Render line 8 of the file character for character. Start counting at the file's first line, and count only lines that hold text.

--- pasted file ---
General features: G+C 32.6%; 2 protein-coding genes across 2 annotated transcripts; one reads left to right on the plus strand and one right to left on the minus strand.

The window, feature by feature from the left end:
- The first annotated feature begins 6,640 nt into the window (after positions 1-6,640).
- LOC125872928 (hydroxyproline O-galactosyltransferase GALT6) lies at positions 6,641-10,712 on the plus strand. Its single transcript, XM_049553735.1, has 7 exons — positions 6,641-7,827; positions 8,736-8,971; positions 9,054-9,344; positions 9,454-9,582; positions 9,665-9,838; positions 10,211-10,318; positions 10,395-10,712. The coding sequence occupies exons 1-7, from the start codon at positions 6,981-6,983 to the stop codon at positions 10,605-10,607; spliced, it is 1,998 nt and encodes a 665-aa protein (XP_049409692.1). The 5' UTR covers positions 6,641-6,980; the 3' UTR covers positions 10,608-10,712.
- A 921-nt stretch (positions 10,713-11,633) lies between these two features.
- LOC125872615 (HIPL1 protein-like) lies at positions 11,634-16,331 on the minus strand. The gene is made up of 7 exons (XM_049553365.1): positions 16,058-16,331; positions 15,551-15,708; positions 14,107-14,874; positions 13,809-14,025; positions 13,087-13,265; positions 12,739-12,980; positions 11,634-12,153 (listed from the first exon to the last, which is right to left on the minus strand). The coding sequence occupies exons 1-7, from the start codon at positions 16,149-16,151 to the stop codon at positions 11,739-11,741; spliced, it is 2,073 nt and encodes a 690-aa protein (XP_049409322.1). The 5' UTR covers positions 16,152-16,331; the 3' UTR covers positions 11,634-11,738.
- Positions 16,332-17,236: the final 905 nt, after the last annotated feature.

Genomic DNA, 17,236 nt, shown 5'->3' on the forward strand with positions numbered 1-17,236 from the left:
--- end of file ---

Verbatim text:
Genomic DNA, 17,236 nt, shown 5'->3' on the forward strand with positions numbered 1-17,236 from the left: